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Artist’s impression of the clouds scattered by an intermediate mass black hole. Tomoharu Oka/ Keio University

Of the many enigmatic objects in our cosmos, there are none more shrouded in mystery than black holes. These objects, formed as a result of gravitational collapse of massive stars, are regions where space-time is so warped that not even light can escape their gravitational wells.

Most galaxies have one “supermassive” black hole in their heart, and until now, only a handful of galaxies harboring two black holes have been observed.

Now, just days after researchers at the University of Colorado in the U.S. said that they had spotted a double black hole-toting galaxy far, far away, a team of Japanese researchers, led by Tomoharu Oka, a professor at Keio University in Japan, claim to have done the same closer home. In a statement released Friday, the researchers said that they had detected signs of a black hole with a mass of 100,000 times the mass of the Sun near the center of our galaxy, the Milky Way.

“If that is the case, this is the first detection of an intermediate mass black hole,” the National Astronomical Observatory of Japan, which operates the Nobeyama radio telescope that was used to make the detection, said, in the statement.

Supermassive black holes can have anywhere between a few million and a few billion solar masses, and are present at the center of all galaxies. Observations suggest that these black holes are formed either due to the merger of smaller intermediate-size “seeds,” or a supermassive black hole seed from a giant star — about 100 times the sun’s mass — that ultimately forms into a black hole after it runs out of fuel and collapses.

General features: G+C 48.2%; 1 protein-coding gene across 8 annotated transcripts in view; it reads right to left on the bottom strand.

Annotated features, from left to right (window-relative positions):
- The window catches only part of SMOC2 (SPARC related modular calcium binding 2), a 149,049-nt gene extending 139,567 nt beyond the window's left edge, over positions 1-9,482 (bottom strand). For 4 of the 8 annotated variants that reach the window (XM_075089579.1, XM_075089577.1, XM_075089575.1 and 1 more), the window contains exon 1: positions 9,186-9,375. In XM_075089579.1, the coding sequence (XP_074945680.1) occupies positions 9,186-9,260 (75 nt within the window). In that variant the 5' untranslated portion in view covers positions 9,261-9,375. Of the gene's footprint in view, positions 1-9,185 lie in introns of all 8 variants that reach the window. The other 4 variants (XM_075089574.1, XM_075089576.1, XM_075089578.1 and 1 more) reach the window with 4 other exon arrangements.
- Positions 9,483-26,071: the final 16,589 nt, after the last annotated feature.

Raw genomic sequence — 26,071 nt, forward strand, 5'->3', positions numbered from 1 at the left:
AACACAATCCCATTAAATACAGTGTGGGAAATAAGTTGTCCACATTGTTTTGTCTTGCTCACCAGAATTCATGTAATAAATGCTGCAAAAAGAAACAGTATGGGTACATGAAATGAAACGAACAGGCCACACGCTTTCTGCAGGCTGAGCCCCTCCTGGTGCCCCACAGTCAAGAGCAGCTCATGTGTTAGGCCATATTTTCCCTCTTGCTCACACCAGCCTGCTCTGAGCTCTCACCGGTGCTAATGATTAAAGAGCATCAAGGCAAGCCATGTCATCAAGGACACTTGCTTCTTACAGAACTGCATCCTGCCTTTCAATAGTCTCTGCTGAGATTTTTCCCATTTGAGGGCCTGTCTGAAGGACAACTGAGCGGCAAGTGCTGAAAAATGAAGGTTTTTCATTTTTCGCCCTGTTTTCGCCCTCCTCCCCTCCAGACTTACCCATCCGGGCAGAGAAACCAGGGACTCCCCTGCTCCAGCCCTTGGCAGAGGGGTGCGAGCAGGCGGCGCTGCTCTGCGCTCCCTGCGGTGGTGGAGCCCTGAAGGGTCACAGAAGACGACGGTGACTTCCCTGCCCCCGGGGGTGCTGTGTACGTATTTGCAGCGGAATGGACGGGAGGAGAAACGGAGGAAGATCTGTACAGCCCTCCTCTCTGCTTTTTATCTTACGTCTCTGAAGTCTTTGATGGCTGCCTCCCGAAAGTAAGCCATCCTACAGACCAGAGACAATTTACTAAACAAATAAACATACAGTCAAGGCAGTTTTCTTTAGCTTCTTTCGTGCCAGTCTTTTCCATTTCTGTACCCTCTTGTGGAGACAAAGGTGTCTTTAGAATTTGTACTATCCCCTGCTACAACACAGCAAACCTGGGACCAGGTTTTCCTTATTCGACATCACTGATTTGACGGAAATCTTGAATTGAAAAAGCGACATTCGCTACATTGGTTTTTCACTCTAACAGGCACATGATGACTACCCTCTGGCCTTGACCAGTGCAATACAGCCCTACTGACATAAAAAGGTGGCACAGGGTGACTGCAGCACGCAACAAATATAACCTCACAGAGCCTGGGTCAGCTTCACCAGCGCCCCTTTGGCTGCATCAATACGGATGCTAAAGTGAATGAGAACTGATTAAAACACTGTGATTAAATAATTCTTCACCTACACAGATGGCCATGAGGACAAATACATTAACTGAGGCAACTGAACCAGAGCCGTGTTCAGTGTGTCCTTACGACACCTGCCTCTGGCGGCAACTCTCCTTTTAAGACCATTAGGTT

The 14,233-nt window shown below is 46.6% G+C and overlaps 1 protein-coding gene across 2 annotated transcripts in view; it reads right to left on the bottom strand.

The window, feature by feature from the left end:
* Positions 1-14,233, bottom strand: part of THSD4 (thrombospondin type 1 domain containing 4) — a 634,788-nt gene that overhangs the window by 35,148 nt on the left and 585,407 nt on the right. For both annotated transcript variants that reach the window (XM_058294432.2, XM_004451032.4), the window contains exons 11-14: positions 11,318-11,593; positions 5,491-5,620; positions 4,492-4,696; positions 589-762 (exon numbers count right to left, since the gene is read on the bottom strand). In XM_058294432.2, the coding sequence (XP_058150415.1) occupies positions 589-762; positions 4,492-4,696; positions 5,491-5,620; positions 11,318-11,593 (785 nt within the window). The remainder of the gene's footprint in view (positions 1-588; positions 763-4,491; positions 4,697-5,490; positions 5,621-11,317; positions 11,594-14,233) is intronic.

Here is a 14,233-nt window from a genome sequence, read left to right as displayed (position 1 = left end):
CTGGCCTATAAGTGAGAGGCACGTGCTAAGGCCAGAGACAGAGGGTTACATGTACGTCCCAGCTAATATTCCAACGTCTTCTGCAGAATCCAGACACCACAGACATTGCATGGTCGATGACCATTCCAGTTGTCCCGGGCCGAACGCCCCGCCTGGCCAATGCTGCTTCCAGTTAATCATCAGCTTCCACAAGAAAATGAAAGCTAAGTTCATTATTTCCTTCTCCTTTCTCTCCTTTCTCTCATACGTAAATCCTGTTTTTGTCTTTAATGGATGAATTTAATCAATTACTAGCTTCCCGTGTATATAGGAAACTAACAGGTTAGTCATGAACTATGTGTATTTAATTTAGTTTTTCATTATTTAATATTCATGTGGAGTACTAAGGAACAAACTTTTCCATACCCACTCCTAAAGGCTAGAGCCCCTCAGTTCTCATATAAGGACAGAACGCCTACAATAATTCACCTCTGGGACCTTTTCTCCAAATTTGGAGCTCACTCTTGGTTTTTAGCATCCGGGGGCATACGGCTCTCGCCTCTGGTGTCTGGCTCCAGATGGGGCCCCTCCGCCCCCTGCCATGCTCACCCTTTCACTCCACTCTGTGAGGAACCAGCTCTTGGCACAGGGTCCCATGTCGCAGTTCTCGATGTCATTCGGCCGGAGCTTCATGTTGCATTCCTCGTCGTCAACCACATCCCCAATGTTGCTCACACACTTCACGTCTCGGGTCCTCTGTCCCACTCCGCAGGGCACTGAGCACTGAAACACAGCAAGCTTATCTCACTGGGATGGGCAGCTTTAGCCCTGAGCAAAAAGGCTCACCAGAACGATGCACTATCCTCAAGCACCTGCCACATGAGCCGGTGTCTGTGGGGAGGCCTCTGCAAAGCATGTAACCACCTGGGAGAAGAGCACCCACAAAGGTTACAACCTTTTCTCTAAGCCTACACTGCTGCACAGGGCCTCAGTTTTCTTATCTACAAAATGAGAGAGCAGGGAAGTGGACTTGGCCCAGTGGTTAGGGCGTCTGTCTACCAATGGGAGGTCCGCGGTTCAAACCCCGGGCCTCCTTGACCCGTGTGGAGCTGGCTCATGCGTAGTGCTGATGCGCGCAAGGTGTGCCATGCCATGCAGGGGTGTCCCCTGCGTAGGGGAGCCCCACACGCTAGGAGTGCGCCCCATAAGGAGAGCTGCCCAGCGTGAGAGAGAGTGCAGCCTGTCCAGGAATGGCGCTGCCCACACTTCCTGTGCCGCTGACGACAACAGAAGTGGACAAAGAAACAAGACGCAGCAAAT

If the gas cloud named CO-0.40-0.22, located only 200 light-years away from the center of the Milky Way, does contain an intermediate black hole, it would provide scientists an opportunity to test the theory that supermassive black holes evolve from these lower-mass seeds.

“These results open a new way to search for black holes with radio telescopes,” the observatory said, in the statement. “Recent observations have revealed that there are a number of wide-velocity-dispersion compact clouds similar to CO-0.40-0.22. The team proposes that some of those clouds might contain black holes.”